Category Archives: Mobile OS

Mobile Malware to Rise in 2013

The Cybersecurity company Eset predicts Android infections will grow next year, as more people use their smartphones for banking.

“We see as the main trend for 2013 an exponential growth of mobile malware,” cyber security software maker Eset predicts this week in its 2013 trends report (PDF).

Driving the interest of cybercriminals in the mobile market, Eset says, is the rapid adoption of smartphones, particularly those running Android, and the increased use of the devices for monetary transactions.

The volume of malware designed for mobile devices is a direct response to the speed at which the technology is being adopted, according to Eset’s report. “If the market grows and technology is enhanced, then as long as users who use these devices to store an increasing amount of sensitive information do not adopt the necessary measures, it is logical to expect cybercriminals to create computer threats to profit from this situation.”

Eset researchers also observe, “There is a direct parallel here to what has happened with personal computers, but at a much slower pace over a much longer period.”

The report notes that Android now has more than 64 percent of the smartphone market, compared to 43 percent in 2011. “As Android’s market share rises and people use it more and more to store personal and corporate information, or for online banking or related services, cyber criminals will develop more malware to steal information, thus gaining illicit revenue.”

The researchers predict that next year, 530 million people will access banking services from their smartphones; it’s a 76 percent jump from 2011, when only 300 million people banked on their mobile phones.

Eset notes that Android malware typically contains one of three malicious payloads. A large number of malware programs (40 percent) clandestinely subscribed their victims to premium SMS services. About a third (32 percent) of bad apps turned the devices they infect into zombies, which can be controlled by an ether thief. More than a quarter (28 percent) of malicious apps steal information from a phone.

Spreading pernicious payloads through infected websites will also continue to grow in 2013, Eset forecasts.

A factor contributing to increased interest in poisoned websites to spread malware has been the decline of “thumb” flash drives as popular infection vehicles for cybercriminals.

The introduction of the first commercial version of Windows XP in 2001 and the massive uptake of removable storage devices marked the beginning of the era of worms that spread through those media by exploiting a Windows XP design vulnerability called Autorun, the report explained.

“Given that this problem was solved in 2009 and that users have migrated towards new versions of Microsoft Windows, the number of malicious programs still using this technique has diminished in the past few years,” Eset notes.

“Though there is no shortage of malware that includes it on the off chance of finding an unpatched system,” it adds.

Eset outlined in its report how Web miscreants proliferate their malicious wares through infected websites:

    • First, an existing vulnerability is exploited in a web server and malicious code is injected into the site.

    • Then, targets are steered to the infected site throughA hyperlinks sent to a list of users through email, social networks, or any other means.

    • When the target visits the site, the malware is downloaded to their computer or smartphone, where it performs its pernicious actions.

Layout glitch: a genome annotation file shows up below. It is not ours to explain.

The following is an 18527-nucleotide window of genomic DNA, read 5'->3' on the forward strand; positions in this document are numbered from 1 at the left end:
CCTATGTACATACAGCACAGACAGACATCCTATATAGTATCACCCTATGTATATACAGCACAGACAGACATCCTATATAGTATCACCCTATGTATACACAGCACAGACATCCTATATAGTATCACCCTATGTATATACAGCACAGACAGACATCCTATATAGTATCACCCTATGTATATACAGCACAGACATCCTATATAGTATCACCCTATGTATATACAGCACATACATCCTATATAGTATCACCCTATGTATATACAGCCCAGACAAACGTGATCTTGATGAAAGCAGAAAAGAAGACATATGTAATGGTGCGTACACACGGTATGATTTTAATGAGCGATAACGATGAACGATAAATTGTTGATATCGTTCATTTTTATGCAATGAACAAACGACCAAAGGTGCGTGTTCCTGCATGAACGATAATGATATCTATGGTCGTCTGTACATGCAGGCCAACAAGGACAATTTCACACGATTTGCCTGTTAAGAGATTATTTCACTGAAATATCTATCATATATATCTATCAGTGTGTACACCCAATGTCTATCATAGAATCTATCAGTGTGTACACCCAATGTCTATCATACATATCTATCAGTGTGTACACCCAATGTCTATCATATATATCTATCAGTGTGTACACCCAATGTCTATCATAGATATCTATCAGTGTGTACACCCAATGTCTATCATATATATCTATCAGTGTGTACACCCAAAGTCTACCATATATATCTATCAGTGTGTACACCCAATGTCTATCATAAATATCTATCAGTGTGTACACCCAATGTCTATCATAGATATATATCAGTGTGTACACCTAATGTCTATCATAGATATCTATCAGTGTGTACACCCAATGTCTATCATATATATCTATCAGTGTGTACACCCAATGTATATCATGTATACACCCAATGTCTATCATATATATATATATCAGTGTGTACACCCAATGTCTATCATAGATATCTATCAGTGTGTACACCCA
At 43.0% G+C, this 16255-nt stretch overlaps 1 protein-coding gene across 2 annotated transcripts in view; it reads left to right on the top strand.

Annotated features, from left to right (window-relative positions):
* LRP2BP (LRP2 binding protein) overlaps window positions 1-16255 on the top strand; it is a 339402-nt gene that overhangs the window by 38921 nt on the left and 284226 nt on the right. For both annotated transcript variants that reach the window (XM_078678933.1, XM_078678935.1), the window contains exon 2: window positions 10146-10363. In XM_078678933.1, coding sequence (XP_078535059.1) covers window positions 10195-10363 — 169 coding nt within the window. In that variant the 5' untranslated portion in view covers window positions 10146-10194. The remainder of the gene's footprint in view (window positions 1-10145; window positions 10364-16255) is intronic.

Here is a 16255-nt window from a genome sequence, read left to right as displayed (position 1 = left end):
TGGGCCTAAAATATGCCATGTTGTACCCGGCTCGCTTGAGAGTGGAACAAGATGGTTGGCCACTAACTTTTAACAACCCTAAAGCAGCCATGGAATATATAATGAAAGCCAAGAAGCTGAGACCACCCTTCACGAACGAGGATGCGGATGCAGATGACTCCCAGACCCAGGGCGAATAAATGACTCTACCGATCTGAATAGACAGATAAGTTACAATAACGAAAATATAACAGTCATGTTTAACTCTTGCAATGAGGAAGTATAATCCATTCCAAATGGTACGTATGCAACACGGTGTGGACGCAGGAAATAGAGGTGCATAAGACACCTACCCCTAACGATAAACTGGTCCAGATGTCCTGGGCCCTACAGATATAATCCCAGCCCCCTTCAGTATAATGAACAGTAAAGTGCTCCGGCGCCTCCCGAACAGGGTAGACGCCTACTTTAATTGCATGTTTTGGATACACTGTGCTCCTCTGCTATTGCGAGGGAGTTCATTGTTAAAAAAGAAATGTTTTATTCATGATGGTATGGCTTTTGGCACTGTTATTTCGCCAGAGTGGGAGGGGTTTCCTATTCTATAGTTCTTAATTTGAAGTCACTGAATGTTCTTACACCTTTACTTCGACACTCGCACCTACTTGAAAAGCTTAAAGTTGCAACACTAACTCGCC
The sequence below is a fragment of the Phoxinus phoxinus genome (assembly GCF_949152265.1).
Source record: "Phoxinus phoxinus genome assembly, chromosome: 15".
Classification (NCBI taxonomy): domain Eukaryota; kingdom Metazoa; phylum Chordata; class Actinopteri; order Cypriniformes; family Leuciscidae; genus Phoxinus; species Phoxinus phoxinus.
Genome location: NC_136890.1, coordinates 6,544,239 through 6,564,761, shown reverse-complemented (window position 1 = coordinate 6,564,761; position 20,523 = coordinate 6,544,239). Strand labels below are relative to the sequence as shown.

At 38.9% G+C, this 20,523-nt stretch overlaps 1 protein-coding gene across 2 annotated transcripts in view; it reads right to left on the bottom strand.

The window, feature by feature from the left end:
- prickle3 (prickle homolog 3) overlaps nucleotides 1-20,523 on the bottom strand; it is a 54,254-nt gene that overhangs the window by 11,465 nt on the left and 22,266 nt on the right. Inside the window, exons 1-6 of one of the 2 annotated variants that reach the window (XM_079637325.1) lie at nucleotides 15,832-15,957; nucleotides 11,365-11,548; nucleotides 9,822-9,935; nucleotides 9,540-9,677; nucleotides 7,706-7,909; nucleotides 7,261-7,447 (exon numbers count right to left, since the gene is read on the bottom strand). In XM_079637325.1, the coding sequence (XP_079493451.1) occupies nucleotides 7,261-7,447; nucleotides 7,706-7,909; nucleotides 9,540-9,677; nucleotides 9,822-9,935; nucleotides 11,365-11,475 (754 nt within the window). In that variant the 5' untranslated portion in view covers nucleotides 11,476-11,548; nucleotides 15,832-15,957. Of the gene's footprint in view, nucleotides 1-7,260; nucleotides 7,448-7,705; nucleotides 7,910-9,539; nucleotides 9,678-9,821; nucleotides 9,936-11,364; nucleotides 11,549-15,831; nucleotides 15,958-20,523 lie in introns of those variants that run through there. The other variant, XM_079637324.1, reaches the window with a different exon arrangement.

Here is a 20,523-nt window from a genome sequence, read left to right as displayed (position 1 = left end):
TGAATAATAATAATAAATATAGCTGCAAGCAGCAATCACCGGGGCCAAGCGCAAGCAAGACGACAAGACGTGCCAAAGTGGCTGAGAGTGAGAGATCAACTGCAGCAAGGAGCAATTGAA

According to Eset’s report, “Malware targeting Android will not only keep on rising at a considerable rate, but also will continue to evolve until they are very similar in capability to their peers in the world of more traditional computers.”

Japanese Android Developers Arrested for Infecting 270,000 Phones With Malware

Today Japanese police arrested five Android developers for embedding a virus into their Android apps.

It is well known that there are plenty of ‘High-Risk’ applications in the Google Play store as well as on third party Android marketplaces. According to Japanese police they initially suspected only 90,000 infections from these apps, but they found that these guys collected 10 million separate pieces of information from their series of apps. According to Google Play, some apps have been downloaded 270,000 times.

The developers technique to get people to download their virus-ridden software was they simply took names of popular games, and added “The Movie” to the end. So,  for instance, “Angry Birds: The Movie.”.

Just another case of Android malware and viruses being distributed on Android devices. Hopefully the new ‘Bulit-in Malware App Scanner’ introduced in Android’s latest OS will help to fix this problem.

More Than 290,000 Google Play Android Apps Labeled as ‘High-Risk’

According to new research done by Bit9, One-quarter of more than 400,000 Android apps examined in the Google Play store pose security risks to mobile-device users.

Security vendor Bit9 categorized these Android apps as “questionable” or “suspicious” because they could gain access to personal information to collect GPS data, phone calls or phone numbers and much more after the user granted “permission” to the app. “You have to say ‘yes’ to the application or it won’t run,” pointed out Harry Sverdlove, Bit9 CTO.

Bit9 claims that games, entertainment and wallpaper apps especially seem to want to grab users data, even though their functions would seem to have little direct use for that data. Bit9 notes this doesn’t mean these apps are malware per se, but they could do damage if compromised because the user has granted so much permission.

Bit9 is now compiling a “reputation” database of Android apps, according to Sverdlove. The firm is also going to move on to other app stores, including those from Apple and Amazon, in order to create mobile security products that can protect users based on risk-scoring of apps. 

Bit9 categorized these “questionable” and “suspicious” apps it found in Google Play below:

    • 42% access GPS location data, and these include wallpapers, games and utilities